Blog PostJune 26, 2015

Supreme Court decision doesn’t change health care’s real problem

The ACA has failed to make health care "affordable," as its name suggests. Instead, the law added millions to a broken system that was not fixed in the least by the King v Burwell decision.

The Affordable Care Act (ACA) has survived a legal challenge in the U.S. Supreme Court. Six of the nine justices ruled that the federal subsidies for consumers using federally created exchanges can stay intact.

While the six million people who may have lost their exchange-based insurance policies are likely relieved today, the relief may be short-lived for one fundamental reason: The problem with the ACA is not what it has done, but what it has failed to do.

Control costs.

Instead, the law has simply added millions of people to a broken system that was not fixed in the least by the King v Burwell decision.

Kaiser Health News reports the insurance markets under the ACA are struggling to keep prices under control while trying to draw more customers (there are still 18 million uninsured people who are eligible for coverage) and encourage quality care. But the insurance markets are still spiraling toward unsustainability:

“The government’s insurance markets – as well as more than a dozen run by states — have been operating for less than two years and are about to lose their training wheels. Start-up funds that have helped stabilize prices and partially pay for administration of the marketplaces are ending, feeding fears that premiums may rise after next year at a steeper rate.”

Steeper than rates already are for many Americans:

“For instance, families of three earning $73,000 have to pay nearly $7,000 on premiums despite also receiving subsidies They still face deductibles, which this year averaged around $2,500 for the most common types of insurance plans, known as silver tiers. If a family required extensive medical care and reached the maximum they would be held responsible for—$13,200 this year—their total health care-related bills, including premiums, would exceed $20,000, or 28 percent of their gross incomes.”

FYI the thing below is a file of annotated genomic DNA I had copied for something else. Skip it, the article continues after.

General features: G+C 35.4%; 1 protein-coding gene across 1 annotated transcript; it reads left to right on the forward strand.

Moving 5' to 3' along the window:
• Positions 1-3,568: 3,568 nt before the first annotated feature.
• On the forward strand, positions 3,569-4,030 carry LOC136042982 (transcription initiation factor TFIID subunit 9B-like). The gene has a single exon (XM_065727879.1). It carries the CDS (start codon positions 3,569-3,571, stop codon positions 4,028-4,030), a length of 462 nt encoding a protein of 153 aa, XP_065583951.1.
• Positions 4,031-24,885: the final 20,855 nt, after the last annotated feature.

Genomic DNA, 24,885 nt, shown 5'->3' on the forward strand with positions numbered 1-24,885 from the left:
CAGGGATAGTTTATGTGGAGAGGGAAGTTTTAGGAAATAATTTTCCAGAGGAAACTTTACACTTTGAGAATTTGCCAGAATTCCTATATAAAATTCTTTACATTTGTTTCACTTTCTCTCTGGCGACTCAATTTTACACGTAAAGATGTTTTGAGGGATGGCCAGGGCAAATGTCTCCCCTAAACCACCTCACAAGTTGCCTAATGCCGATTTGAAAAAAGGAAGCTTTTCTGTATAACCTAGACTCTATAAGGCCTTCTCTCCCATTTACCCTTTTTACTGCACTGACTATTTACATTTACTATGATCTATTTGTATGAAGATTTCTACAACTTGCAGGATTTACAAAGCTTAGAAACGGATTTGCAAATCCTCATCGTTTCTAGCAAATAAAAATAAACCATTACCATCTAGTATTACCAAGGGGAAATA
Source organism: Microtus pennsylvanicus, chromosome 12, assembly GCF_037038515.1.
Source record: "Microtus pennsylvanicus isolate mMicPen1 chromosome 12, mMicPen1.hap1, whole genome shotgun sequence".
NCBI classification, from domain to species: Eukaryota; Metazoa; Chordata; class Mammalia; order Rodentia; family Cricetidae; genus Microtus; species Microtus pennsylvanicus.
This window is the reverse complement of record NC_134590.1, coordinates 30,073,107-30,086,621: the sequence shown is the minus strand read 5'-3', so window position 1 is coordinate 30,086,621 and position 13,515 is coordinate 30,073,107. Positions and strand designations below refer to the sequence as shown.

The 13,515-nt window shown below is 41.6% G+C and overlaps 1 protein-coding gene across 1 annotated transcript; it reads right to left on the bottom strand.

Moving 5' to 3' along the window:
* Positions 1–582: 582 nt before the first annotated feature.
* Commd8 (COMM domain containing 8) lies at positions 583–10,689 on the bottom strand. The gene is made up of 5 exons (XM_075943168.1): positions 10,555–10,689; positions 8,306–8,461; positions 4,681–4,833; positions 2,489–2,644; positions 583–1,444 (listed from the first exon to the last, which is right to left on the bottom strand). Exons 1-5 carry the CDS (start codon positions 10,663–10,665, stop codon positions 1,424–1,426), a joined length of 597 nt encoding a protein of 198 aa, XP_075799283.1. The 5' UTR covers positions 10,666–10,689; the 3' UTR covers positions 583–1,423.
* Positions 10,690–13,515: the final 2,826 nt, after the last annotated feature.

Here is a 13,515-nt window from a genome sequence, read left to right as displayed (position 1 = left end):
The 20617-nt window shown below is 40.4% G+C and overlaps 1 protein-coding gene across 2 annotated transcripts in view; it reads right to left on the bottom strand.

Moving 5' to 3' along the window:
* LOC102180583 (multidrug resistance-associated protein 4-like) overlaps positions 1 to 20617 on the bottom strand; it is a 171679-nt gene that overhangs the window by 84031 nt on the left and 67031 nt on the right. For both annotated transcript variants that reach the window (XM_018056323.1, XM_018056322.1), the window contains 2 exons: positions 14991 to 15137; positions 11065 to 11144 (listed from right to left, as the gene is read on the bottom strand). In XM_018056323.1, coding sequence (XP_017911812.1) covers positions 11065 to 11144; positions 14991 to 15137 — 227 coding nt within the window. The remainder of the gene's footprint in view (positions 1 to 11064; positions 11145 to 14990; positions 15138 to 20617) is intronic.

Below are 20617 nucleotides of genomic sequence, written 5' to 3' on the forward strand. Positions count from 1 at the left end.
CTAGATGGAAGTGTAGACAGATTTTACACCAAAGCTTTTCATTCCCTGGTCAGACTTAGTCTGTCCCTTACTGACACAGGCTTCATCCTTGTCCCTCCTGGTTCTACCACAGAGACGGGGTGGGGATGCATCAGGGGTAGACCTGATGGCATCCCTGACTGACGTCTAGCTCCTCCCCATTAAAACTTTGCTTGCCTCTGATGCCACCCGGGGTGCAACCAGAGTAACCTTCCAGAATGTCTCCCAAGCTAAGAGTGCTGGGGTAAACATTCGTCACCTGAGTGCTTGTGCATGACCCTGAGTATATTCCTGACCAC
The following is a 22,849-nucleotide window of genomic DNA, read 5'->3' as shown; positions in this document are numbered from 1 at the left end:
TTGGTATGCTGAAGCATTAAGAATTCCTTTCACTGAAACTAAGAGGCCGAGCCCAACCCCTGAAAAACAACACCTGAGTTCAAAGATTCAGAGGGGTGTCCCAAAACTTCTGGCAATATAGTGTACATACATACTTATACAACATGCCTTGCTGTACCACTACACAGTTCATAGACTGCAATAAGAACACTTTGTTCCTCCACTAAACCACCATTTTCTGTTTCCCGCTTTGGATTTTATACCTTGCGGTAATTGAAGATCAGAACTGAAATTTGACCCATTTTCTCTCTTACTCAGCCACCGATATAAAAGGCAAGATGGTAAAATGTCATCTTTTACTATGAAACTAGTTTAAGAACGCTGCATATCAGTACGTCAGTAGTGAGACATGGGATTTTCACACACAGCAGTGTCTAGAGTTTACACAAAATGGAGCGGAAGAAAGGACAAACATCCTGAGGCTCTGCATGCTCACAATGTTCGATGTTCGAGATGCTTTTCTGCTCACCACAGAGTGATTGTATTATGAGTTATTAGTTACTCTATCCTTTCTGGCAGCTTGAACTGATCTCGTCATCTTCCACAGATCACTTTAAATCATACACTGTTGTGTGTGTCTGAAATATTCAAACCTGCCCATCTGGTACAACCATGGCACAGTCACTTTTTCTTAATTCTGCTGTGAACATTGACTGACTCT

And many insurers right now are pitching rate increases for next year, many by double digits. Here are some of the higher end requests as reported in the Wall Street Journal: Health Care Service Corp. in New Mexico is asking for an average premium increase of 51.6%. Tennessee’s biggest insurer wants a 36.3% average jump. CareFirst BlueCross BlueShield in Maryland is looking to raise rates 30.4% across its products.

The article cites “the high medical costs of new ACA enrollees” as insurers’ justification for the huge hikes, with taxpayer money used as the “subsidies” to help pay for these premiums. Final rates will not be determined until the fall, following ACA-required government review. This often ends in lower rates than what are proposed, but the bottom line is that not enough people are signing up for the exchanges to sustain them once federal startup funds for the exchanges are phased out.

Detail of a nurse uniform on a blue blurred backgroundThat gets back to the root of the health care problem. The race to the top of high-priced health plans would be unnecessary if health care itself had more freedom to compete for patients. Competition by nature leads to lower prices. Which means fewer of our hard earned tax dollars would be needed to prop up the system, and patients would have more control over their health spending.

The cost problem with health care existed long before King v Burwell, and long before the ACA. Our policymakers need to understand the Supreme Court decision hasn’t changed a thing.